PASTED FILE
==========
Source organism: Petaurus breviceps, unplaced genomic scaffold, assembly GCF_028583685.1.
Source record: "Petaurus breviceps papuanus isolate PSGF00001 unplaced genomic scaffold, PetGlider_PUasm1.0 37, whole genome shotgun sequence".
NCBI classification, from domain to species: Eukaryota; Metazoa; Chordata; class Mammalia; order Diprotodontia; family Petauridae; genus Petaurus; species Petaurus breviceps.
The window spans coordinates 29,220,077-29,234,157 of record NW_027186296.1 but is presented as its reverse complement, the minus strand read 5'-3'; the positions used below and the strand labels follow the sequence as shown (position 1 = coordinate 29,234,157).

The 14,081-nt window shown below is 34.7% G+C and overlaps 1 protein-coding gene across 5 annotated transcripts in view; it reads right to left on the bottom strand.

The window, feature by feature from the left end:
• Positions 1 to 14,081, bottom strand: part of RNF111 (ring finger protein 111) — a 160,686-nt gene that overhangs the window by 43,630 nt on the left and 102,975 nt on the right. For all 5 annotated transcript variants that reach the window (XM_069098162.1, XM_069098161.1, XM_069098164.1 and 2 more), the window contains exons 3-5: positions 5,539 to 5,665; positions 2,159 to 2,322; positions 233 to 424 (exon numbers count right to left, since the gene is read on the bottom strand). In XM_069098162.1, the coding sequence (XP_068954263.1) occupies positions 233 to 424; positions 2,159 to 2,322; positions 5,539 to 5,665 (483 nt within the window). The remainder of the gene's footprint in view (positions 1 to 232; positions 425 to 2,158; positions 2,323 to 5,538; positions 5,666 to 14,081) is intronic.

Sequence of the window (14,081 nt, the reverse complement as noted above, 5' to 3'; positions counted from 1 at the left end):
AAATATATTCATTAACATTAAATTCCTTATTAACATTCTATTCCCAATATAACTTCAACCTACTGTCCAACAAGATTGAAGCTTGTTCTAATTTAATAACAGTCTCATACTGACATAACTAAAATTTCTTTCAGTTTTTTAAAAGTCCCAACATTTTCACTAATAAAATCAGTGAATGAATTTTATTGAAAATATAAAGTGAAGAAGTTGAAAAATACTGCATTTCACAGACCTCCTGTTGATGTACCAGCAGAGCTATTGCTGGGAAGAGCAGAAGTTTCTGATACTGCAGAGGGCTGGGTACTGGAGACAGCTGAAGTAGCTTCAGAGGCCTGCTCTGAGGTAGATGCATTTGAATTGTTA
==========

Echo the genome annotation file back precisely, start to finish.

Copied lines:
Source organism: Petaurus breviceps, unplaced genomic scaffold, assembly GCF_028583685.1.
Source record: "Petaurus breviceps papuanus isolate PSGF00001 unplaced genomic scaffold, PetGlider_PUasm1.0 37, whole genome shotgun sequence".
NCBI classification, from domain to species: Eukaryota; Metazoa; Chordata; class Mammalia; order Diprotodontia; family Petauridae; genus Petaurus; species Petaurus breviceps.
The window spans coordinates 29,220,077-29,234,157 of record NW_027186296.1 but is presented as its reverse complement, the minus strand read 5'-3'; the positions used below and the strand labels follow the sequence as shown (position 1 = coordinate 29,234,157).

The 14,081-nt window shown below is 34.7% G+C and overlaps 1 protein-coding gene across 5 annotated transcripts in view; it reads right to left on the bottom strand.

The window, feature by feature from the left end:
• Positions 1 to 14,081, bottom strand: part of RNF111 (ring finger protein 111) — a 160,686-nt gene that overhangs the window by 43,630 nt on the left and 102,975 nt on the right. For all 5 annotated transcript variants that reach the window (XM_069098162.1, XM_069098161.1, XM_069098164.1 and 2 more), the window contains exons 3-5: positions 5,539 to 5,665; positions 2,159 to 2,322; positions 233 to 424 (exon numbers count right to left, since the gene is read on the bottom strand). In XM_069098162.1, the coding sequence (XP_068954263.1) occupies positions 233 to 424; positions 2,159 to 2,322; positions 5,539 to 5,665 (483 nt within the window). The remainder of the gene's footprint in view (positions 1 to 232; positions 425 to 2,158; positions 2,323 to 5,538; positions 5,666 to 14,081) is intronic.

Sequence of the window (14,081 nt, the reverse complement as noted above, 5' to 3'; positions counted from 1 at the left end):
AAATATATTCATTAACATTAAATTCCTTATTAACATTCTATTCCCAATATAACTTCAACCTACTGTCCAACAAGATTGAAGCTTGTTCTAATTTAATAACAGTCTCATACTGACATAACTAAAATTTCTTTCAGTTTTTTAAAAGTCCCAACATTTTCACTAATAAAATCAGTGAATGAATTTTATTGAAAATATAAAGTGAAGAAGTTGAAAAATACTGCATTTCACAGACCTCCTGTTGATGTACCAGCAGAGCTATTGCTGGGAAGAGCAGAAGTTTCTGATACTGCAGAGGGCTGGGTACTGGAGACAGCTGAAGTAGCTTCAGAGGCCTGCTCTGAGGTAGATGCATTTGAATTGTTA